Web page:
I looked in my fly box, pulled out something that looked like a beetle, and tied it on. First cast the monster attacked. I set the hook and, to my utter amazement, the fly was firmly attached to the maw of an enormous brown. I reeled in the line but when the fish saw me – and I it – we both panicked. It set course for the middle of the river and the safety of strong current while I stumbled and fell on the slippery rocks.  I regained my footing and after five minutes fighting the brute I called for help: ‘Tony, bring the net!’ But the cascading river drowned out my wails. I’d have to land the beast solo. Which, amazingly, I did, although the fish’s mouth and tail were spilling out the edges of my cheap net. Tony arrived in time to snap a picture, verifying what otherwise would have gone down in history as just another of Gerry’s fictional fish stories.

Do I tie my own flies? Certainly not. I get everything from my dealer, Tony. It starts with a phone call:

G: ‘Hey, Tony, I’m outa green drakes and I need some, real bad.’

T: ‘I ain’t got no green drakes, I can get ya some browns. Maybe.’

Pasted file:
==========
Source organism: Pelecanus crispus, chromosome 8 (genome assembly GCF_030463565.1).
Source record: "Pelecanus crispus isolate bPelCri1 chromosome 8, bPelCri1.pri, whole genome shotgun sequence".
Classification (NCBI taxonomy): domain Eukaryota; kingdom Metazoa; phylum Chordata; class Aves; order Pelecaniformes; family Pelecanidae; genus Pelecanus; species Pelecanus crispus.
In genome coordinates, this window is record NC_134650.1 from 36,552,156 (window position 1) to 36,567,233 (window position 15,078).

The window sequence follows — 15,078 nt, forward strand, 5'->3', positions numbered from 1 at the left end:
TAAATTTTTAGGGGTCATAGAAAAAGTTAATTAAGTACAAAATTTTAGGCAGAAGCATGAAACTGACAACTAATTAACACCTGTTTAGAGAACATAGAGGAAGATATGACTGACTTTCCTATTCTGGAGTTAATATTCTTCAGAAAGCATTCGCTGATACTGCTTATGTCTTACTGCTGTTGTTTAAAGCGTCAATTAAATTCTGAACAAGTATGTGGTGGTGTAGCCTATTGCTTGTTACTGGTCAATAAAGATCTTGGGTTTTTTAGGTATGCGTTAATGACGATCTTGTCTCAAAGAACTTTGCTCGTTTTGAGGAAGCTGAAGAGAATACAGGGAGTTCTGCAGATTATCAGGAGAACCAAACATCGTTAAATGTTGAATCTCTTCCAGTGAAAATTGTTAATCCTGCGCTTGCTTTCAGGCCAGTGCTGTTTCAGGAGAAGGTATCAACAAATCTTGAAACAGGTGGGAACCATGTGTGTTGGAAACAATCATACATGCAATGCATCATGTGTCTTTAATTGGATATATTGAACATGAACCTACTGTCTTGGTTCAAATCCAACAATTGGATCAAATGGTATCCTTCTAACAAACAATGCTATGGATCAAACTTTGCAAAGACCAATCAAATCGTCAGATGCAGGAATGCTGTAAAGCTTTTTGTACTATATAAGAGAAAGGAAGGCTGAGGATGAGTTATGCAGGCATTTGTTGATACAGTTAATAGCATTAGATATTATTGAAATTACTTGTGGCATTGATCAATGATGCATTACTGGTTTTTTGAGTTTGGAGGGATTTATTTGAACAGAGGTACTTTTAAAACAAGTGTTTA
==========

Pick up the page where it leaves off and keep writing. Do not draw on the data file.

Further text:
G: ‘No, Tony, please I really need the greens.’

T: ‘Ok, ok, calm down. I’ll leave a packet in the rear mailbox. Leave cash. Use the back gate and don’t let nobody see ya.’

G: ‘Thanks Tony, you’re a life saver.’

Then the conversation changes:

G: ‘Oh, Tony, did I mention the big cutthroat I landed at Prairie Creek last week.’

T: ‘No, Gerry. Tell me more. Was it male, female? Any colour?’

G: ‘Golden red. A fat male. 18 inches. Maybe more. With a huge kype.’

T: ‘Oh, Gerry, that is so-o-o exciting! Tell me more.’

I call this 1 (900) FISH TALK. It’s kinda weird. But then, fly fishermen really are fanatical.

These days I spend about as much time casting about as I do strolling fairways – and if I have the choice between fishing and golfing, more and more I’m leaning toward avoiding those nasty three-putts and instead trying to land that big one.

By the way, did I mention that, after hitting that first big drive all those years ago, I duffed three shots in a row?